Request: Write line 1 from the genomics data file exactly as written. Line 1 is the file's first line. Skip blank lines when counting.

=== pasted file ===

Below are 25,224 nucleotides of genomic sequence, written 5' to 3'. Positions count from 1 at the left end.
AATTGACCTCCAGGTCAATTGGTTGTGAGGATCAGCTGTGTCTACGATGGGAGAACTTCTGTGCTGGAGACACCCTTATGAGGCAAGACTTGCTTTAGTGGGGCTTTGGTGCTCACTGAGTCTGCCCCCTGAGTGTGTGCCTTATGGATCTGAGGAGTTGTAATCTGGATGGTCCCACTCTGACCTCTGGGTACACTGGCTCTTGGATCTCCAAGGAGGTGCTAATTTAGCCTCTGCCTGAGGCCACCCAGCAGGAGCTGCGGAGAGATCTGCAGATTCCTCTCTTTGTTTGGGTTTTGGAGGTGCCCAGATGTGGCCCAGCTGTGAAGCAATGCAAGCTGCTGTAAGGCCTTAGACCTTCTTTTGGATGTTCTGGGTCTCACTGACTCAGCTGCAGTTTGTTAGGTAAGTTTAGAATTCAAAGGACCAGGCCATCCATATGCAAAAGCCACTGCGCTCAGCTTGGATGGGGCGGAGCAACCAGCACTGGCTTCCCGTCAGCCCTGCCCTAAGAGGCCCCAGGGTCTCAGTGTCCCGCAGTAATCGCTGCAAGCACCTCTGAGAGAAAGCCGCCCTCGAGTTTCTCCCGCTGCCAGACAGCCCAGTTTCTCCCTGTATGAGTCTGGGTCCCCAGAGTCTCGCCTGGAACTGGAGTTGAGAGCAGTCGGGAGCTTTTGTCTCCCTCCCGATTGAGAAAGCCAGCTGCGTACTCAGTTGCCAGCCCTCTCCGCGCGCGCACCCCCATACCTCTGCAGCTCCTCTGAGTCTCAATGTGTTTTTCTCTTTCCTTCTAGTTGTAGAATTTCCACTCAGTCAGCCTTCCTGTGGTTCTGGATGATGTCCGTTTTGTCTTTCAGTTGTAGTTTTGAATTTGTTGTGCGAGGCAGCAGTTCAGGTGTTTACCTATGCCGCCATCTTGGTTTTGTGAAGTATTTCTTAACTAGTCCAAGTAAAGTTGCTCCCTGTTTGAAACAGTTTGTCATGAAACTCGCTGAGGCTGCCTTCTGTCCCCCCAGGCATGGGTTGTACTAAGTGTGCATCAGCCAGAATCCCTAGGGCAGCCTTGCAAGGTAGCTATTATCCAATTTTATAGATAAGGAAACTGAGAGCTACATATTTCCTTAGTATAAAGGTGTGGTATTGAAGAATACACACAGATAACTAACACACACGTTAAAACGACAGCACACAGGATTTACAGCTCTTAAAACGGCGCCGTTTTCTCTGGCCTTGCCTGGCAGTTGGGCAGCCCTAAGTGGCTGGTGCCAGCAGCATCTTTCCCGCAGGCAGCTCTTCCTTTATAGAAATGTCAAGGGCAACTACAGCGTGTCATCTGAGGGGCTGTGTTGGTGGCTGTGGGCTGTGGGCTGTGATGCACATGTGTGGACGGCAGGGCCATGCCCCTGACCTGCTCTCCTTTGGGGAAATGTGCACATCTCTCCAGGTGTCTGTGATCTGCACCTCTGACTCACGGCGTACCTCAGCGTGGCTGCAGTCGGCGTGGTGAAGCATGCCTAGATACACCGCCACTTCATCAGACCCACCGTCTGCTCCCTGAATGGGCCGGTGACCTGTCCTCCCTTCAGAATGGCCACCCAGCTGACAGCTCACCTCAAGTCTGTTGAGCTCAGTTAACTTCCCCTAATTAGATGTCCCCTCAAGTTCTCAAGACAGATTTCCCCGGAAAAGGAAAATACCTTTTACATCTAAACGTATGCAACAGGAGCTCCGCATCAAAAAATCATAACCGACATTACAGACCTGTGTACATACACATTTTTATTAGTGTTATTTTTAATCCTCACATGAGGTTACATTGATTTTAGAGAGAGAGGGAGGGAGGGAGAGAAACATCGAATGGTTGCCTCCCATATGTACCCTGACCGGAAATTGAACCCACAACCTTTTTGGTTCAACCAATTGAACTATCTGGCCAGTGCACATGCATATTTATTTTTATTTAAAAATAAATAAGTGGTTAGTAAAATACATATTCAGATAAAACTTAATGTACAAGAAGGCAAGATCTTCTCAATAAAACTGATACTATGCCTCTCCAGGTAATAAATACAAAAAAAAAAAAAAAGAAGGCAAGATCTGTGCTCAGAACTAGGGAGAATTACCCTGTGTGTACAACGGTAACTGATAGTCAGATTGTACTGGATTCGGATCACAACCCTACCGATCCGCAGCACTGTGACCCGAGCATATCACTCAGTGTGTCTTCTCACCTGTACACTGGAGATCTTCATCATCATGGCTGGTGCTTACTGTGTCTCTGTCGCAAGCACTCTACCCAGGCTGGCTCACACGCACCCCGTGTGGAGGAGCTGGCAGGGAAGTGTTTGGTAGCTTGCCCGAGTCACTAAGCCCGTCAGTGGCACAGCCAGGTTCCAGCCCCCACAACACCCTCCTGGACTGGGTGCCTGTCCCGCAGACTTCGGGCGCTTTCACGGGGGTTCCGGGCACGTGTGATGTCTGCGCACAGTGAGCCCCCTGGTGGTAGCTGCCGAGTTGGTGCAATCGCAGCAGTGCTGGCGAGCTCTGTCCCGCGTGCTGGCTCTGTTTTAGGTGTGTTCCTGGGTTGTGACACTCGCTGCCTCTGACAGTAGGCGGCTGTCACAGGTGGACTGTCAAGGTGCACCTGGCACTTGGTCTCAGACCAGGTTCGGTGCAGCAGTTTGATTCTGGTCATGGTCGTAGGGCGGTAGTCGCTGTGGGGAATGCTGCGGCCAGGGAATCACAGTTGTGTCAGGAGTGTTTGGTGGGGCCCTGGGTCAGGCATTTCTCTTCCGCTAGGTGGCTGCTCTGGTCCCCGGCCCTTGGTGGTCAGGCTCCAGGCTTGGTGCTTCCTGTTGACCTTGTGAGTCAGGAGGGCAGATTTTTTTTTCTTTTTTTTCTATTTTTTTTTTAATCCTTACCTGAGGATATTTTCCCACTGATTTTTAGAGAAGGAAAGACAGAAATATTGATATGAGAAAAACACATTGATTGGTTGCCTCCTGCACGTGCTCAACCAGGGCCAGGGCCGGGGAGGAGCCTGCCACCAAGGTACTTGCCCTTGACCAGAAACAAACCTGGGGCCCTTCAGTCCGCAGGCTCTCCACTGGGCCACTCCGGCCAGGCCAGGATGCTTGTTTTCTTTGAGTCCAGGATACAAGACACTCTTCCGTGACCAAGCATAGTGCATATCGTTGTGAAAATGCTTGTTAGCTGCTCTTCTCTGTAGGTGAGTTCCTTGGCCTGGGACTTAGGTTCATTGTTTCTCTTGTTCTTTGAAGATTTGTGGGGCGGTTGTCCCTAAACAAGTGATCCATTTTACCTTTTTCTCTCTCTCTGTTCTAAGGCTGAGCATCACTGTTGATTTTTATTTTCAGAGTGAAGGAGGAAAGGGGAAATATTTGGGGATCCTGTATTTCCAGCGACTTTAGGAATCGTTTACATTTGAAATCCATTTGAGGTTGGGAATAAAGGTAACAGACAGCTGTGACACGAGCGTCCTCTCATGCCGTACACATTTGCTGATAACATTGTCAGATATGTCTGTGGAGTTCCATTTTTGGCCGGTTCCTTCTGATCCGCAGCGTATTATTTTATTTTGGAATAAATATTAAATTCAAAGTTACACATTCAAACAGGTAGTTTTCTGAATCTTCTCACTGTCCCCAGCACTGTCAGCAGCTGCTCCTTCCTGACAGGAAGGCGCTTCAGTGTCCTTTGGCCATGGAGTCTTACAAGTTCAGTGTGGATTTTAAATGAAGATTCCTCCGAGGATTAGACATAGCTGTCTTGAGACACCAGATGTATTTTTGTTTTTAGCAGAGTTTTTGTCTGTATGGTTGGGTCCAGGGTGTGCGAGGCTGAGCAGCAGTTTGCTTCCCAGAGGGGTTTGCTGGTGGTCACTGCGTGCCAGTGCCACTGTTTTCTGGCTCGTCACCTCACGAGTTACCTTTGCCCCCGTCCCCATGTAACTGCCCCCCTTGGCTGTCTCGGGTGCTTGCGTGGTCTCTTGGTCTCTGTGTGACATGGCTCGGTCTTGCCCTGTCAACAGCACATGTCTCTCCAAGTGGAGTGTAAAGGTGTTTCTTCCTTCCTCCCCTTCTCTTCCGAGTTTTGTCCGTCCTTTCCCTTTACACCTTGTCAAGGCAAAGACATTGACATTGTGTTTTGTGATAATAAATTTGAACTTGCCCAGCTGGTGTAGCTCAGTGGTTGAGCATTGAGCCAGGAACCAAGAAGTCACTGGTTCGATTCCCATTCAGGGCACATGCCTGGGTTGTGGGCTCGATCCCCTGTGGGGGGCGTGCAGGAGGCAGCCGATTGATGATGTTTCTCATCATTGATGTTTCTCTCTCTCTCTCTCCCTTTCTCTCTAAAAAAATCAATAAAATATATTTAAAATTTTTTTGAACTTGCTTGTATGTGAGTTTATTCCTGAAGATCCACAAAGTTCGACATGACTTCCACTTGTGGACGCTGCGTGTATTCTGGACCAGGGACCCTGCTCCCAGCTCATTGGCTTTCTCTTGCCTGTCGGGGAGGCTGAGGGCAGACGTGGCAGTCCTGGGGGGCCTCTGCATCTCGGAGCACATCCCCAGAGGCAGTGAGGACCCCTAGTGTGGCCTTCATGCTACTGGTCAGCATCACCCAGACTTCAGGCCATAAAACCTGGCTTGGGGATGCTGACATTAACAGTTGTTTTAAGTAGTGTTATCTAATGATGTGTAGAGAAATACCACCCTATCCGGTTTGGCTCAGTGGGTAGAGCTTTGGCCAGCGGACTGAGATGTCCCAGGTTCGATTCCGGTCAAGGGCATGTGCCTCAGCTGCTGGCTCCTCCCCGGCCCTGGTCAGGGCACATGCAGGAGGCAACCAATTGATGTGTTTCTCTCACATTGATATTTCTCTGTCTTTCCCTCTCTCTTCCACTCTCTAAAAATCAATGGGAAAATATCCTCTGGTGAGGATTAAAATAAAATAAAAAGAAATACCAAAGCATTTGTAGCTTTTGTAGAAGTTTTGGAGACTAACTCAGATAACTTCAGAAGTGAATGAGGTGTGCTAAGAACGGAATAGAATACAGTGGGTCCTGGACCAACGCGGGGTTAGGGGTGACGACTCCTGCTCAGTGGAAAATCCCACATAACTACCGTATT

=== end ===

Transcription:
Below are 25,224 nucleotides of genomic sequence, written 5' to 3'. Positions count from 1 at the left end.